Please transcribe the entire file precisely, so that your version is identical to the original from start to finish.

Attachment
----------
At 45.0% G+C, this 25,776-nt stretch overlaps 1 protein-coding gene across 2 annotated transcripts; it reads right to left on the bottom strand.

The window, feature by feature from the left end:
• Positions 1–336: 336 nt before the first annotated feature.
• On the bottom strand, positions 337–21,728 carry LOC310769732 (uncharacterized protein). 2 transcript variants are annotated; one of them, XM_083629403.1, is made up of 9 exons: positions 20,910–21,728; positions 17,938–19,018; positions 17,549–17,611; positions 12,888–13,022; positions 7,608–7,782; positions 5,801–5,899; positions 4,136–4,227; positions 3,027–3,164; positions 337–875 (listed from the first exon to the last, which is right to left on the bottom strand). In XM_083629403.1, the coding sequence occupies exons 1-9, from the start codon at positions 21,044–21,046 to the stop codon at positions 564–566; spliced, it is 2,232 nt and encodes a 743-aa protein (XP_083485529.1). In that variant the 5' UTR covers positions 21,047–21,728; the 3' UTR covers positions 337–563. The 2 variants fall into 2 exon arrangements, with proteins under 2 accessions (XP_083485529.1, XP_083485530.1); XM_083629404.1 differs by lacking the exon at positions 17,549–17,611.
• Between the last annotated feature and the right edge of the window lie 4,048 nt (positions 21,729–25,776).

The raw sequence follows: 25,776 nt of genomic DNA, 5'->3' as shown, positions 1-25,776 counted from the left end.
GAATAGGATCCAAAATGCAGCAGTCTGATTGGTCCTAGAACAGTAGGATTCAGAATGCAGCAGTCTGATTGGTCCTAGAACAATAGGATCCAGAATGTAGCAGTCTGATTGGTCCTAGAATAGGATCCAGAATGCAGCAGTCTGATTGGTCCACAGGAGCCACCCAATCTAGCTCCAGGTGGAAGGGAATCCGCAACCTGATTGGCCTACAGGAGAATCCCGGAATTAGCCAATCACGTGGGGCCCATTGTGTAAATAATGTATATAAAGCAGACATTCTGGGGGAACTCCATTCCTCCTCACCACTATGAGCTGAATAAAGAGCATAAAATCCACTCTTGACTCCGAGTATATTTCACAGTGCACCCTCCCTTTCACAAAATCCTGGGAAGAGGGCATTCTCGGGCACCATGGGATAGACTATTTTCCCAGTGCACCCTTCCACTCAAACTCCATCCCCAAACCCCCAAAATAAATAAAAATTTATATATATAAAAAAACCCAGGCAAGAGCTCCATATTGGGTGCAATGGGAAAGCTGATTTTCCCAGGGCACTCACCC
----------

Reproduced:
At 45.0% G+C, this 25,776-nt stretch overlaps 1 protein-coding gene across 2 annotated transcripts; it reads right to left on the bottom strand.

The window, feature by feature from the left end:
• Positions 1–336: 336 nt before the first annotated feature.
• On the bottom strand, positions 337–21,728 carry LOC310769732 (uncharacterized protein). 2 transcript variants are annotated; one of them, XM_083629403.1, is made up of 9 exons: positions 20,910–21,728; positions 17,938–19,018; positions 17,549–17,611; positions 12,888–13,022; positions 7,608–7,782; positions 5,801–5,899; positions 4,136–4,227; positions 3,027–3,164; positions 337–875 (listed from the first exon to the last, which is right to left on the bottom strand). In XM_083629403.1, the coding sequence occupies exons 1-9, from the start codon at positions 21,044–21,046 to the stop codon at positions 564–566; spliced, it is 2,232 nt and encodes a 743-aa protein (XP_083485529.1). In that variant the 5' UTR covers positions 21,047–21,728; the 3' UTR covers positions 337–563. The 2 variants fall into 2 exon arrangements, with proteins under 2 accessions (XP_083485529.1, XP_083485530.1); XM_083629404.1 differs by lacking the exon at positions 17,549–17,611.
• Between the last annotated feature and the right edge of the window lie 4,048 nt (positions 21,729–25,776).

The raw sequence follows: 25,776 nt of genomic DNA, 5'->3' as shown, positions 1-25,776 counted from the left end.
GAATAGGATCCAAAATGCAGCAGTCTGATTGGTCCTAGAACAGTAGGATTCAGAATGCAGCAGTCTGATTGGTCCTAGAACAATAGGATCCAGAATGTAGCAGTCTGATTGGTCCTAGAATAGGATCCAGAATGCAGCAGTCTGATTGGTCCACAGGAGCCACCCAATCTAGCTCCAGGTGGAAGGGAATCCGCAACCTGATTGGCCTACAGGAGAATCCCGGAATTAGCCAATCACGTGGGGCCCATTGTGTAAATAATGTATATAAAGCAGACATTCTGGGGGAACTCCATTCCTCCTCACCACTATGAGCTGAATAAAGAGCATAAAATCCACTCTTGACTCCGAGTATATTTCACAGTGCACCCTCCCTTTCACAAAATCCTGGGAAGAGGGCATTCTCGGGCACCATGGGATAGACTATTTTCCCAGTGCACCCTTCCACTCAAACTCCATCCCCAAACCCCCAAAATAAATAAAAATTTATATATATAAAAAAACCCAGGCAAGAGCTCCATATTGGGTGCAATGGGAAAGCTGATTTTCCCAGGGCACTCACCC